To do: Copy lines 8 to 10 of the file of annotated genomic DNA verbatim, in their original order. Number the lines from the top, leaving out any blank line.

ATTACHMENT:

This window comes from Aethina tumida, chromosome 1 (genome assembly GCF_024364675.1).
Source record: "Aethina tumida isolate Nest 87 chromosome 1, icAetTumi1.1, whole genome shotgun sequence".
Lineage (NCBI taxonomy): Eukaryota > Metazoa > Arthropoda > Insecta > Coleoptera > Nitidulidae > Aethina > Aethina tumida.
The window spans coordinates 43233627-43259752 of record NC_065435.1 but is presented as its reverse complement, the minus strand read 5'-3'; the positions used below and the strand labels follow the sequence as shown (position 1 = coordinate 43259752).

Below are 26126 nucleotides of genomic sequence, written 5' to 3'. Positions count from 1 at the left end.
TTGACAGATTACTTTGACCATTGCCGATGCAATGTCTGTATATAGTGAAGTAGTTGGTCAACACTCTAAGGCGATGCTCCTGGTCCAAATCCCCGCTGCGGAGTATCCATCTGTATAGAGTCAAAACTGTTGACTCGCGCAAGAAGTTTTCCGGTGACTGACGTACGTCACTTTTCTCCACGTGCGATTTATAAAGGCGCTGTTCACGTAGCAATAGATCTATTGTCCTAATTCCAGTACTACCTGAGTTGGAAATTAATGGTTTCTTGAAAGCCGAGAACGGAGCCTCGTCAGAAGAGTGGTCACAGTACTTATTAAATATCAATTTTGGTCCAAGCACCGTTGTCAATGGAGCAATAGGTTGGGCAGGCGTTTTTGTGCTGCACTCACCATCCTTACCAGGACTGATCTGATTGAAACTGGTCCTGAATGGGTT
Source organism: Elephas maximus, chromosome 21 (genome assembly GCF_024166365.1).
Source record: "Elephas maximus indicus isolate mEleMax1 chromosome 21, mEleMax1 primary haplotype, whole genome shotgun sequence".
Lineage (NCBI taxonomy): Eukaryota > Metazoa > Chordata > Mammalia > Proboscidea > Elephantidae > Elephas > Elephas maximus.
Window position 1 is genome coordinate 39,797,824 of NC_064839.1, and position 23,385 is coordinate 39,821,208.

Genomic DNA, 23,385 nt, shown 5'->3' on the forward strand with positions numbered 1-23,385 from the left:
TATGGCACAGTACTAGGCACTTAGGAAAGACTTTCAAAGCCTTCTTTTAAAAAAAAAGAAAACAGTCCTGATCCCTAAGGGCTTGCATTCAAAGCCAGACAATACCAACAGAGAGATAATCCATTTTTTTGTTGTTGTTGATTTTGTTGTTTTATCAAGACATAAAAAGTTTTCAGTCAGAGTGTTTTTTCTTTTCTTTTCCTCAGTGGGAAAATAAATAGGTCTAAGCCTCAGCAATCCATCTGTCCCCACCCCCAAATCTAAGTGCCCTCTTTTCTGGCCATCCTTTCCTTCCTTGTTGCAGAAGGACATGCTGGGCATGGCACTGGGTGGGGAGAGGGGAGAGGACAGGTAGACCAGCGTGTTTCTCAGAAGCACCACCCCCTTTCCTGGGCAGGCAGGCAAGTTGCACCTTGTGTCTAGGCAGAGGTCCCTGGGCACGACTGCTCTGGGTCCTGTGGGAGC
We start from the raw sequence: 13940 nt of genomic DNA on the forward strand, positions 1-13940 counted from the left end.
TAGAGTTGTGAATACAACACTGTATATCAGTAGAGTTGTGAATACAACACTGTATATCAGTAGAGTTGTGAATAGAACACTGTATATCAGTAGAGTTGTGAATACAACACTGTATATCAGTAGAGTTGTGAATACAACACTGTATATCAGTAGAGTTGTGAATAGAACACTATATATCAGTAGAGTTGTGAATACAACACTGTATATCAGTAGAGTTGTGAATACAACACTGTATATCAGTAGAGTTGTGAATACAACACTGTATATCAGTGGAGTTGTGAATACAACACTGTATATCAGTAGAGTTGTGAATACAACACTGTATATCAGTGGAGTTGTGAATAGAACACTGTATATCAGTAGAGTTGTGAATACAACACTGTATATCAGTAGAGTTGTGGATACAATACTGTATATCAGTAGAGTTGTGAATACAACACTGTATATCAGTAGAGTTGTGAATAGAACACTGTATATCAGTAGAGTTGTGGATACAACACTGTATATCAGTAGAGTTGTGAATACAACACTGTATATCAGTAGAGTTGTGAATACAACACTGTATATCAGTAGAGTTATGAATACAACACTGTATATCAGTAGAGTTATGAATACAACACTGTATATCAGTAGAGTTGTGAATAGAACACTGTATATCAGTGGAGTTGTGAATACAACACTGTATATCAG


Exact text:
Source record: "Elephas maximus indicus isolate mEleMax1 chromosome 21, mEleMax1 primary haplotype, whole genome shotgun sequence".
Lineage (NCBI taxonomy): Eukaryota > Metazoa > Chordata > Mammalia > Proboscidea > Elephantidae > Elephas > Elephas maximus.
Window position 1 is genome coordinate 39,797,824 of NC_064839.1, and position 23,385 is coordinate 39,821,208.